There’s a lot of moving parts with respect to the JV. It’s in its infancy, and as Peter mentioned, we’re making great progress on the integration, but we have a transition for a quarter. I think we’ll be better versed once we close Q3 to give you a little bit more granularity. But Photronics has, arguably - and maybe I’ll let Deno add some comments on this -had a great track record of extracting costs out of acquisitions over the past few years.

Constantine Macricostas

Definitely we’re optimistic that we’ll be able to [inaudible]. There’s a lot of opportunities. So we feel very positive that we’re going to streamline the operation [inaudible], and reduce the cost.

Tom Diffely - D.A. Davidson

Do most of those costs come from the COGS line? Or the operating expense line?

Sean Smith

Most of them come from the COGS line, but there will be some operating costs, and it could run the gamut from materials to equipment costs, service contracts. We have some Japanese support costs that will transition over time. Any redundancies that we have. So it’s a lot of items that we’re working on.

Peter Kirlin

We have a very long list of 30, 60, 90 and then 120 day integration objectives. And we had a very extensive review of the 30-day objectives, as you would imagine, just two weeks ago. And I would say it was about a 95% closure rate. We were successful against the 30 day, and we have very good penetration against the 60. And as long as we [inaudible] decisions and keep everything visible, we’ll hit our targets.

Tom Diffely - D.A. Davidson

And then finally, you mentioned that you did acquire some tools from a captive shop. Any meaningful leading edge tools there? Or is it essentially buying some assets to acquire a customer, if you will?

Peter Kirlin

It’s typically what we’ve done in the past. It just rounds out our installed equipment base.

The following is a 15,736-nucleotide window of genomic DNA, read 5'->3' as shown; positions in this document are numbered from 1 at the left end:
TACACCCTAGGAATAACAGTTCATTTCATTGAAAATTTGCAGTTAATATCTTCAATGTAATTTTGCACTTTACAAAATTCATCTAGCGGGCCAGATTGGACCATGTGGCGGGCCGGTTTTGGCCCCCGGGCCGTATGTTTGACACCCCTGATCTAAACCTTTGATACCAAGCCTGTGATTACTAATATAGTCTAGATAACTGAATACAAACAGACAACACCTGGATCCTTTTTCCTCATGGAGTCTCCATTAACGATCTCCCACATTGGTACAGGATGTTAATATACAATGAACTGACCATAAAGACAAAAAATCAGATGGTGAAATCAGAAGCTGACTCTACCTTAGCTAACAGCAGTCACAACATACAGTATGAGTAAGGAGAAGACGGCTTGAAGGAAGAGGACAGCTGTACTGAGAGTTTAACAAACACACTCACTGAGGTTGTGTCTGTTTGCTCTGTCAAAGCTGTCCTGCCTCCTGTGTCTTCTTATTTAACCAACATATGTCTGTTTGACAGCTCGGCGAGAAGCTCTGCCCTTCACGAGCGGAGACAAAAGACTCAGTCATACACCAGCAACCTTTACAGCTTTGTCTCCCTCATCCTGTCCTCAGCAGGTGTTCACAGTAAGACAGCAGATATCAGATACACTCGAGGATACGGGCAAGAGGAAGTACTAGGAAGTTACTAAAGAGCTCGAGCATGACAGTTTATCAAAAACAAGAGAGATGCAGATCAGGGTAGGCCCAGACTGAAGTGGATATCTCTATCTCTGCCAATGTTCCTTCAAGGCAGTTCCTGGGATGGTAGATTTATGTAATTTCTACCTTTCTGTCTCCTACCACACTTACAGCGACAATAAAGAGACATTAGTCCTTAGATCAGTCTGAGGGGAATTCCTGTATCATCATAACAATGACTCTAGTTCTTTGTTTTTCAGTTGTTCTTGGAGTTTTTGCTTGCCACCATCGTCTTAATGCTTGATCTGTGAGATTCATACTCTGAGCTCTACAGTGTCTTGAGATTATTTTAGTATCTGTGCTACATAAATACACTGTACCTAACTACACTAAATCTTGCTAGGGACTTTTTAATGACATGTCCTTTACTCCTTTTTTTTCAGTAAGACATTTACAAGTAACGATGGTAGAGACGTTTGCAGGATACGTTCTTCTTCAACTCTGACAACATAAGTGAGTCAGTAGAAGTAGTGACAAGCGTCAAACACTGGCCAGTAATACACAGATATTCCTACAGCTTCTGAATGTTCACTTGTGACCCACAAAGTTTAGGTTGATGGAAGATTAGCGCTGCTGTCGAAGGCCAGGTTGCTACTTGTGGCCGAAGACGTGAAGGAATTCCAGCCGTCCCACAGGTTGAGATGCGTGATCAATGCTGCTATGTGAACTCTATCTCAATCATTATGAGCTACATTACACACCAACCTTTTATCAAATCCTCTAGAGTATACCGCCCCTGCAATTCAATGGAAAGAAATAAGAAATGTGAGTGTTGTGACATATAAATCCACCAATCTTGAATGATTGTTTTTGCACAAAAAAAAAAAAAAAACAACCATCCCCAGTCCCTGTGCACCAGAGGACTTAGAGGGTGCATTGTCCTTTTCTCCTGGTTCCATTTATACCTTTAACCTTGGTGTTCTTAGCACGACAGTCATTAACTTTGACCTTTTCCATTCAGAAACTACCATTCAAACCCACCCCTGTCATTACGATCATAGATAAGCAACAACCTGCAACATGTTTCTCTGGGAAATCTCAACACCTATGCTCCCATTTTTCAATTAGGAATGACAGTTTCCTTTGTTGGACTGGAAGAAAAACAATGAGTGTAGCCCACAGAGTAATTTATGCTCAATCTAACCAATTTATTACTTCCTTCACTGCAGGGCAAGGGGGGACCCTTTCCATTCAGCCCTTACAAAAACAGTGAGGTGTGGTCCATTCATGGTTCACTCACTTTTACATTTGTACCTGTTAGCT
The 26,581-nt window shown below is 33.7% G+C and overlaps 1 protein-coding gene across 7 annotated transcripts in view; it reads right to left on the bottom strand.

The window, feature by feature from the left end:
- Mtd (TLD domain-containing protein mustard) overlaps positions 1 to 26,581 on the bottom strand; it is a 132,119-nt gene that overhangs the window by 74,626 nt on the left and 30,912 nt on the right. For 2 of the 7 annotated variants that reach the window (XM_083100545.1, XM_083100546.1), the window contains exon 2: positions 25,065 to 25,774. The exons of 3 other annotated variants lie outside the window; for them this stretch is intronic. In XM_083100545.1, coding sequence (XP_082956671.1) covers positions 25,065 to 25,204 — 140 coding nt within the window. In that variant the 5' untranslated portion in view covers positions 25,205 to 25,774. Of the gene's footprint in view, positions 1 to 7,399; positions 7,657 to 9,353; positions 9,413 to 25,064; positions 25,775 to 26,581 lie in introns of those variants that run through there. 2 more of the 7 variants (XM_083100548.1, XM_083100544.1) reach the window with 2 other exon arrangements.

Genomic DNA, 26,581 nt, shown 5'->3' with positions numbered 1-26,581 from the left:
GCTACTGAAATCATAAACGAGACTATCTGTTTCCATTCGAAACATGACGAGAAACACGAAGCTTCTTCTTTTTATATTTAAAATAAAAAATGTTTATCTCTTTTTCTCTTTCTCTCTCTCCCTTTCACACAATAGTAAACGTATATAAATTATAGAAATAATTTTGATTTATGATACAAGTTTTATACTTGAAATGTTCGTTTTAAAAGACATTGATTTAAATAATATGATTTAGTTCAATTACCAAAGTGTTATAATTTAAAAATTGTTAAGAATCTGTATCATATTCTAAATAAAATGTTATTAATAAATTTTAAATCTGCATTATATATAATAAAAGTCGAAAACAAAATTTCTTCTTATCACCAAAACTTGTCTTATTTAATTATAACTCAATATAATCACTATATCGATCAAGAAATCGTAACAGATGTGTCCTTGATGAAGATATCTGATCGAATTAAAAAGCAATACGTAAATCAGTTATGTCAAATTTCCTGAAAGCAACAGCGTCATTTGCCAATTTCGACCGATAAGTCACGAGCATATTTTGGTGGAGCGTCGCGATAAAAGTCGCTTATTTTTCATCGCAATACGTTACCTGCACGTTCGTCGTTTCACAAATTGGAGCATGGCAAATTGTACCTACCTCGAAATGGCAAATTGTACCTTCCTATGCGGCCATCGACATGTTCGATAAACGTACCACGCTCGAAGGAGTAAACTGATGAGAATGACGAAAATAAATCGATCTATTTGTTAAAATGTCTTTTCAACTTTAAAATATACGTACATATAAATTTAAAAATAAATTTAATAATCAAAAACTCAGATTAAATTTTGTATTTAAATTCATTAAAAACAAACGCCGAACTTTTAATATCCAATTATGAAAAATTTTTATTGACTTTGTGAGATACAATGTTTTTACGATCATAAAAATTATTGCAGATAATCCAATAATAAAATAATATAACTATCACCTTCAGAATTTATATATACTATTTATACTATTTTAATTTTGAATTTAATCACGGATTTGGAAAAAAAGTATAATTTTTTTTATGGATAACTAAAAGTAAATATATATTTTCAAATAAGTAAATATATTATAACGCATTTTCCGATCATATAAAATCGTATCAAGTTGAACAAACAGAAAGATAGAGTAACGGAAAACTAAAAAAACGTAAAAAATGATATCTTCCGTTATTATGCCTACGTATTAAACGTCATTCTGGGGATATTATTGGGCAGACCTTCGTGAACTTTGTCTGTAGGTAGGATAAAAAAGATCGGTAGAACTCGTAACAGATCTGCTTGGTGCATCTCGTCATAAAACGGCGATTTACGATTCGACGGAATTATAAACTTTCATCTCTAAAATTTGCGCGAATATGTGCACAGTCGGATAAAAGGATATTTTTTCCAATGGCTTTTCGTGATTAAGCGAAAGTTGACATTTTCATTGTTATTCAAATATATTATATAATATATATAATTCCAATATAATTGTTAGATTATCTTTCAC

Operator

Our next question comes from the line of Patrick Ho with Stifel.

Patrick Ho - Stifel

First question, in terms of the Taiwan JV, as that region starts migrating to the leading edge on a broader basis, can you just kind of give color on how you’re going to capitalize on that region’s migration to those advanced technology nodes?

Peter Kirlin

I think there are maybe two aspects to your question. I’ll maybe take the commercial aspect, and I’ll let Chris handle the technology. You’re very correct. Obviously KSMC is going great guns [inaudible], and has been, and that’s well known. Having said that, the rest of the region on the foundry side is just really starting to ramp that commercially.

And given our [inaudible] partnership with that customer now, we’re very confident that we’re going to enjoy the lion’s share of their commercial ramp at the 28 nanometers node, because basically we’re on the ground to build their parts, and we have that capability on the ground backed up now in two other global sites, and soon, a third. So now we have secure local capability commercially, we have far more backup globally, and then we have a technology partnership with them that we expect to expand upon. I’ll let Chris comment on that.

Christopher Progler

I think for 28 nanometer logic, we have a solid process capability there. We’re finishing up some tech transfers. We [inaudible] production. So we definitely will ride a nice wave of expanded use of that logic node. As far as the next logic node, those are under development, getting finished up at actually both parent sites. We’ll do a technology transfer model into the joint venture, is how it will work. We’ll have some assignees, we’ll move those processes very quickly. Time to the market, as it starts to expand for 14 nanometer. So we think we’re in good shape there as well technologically.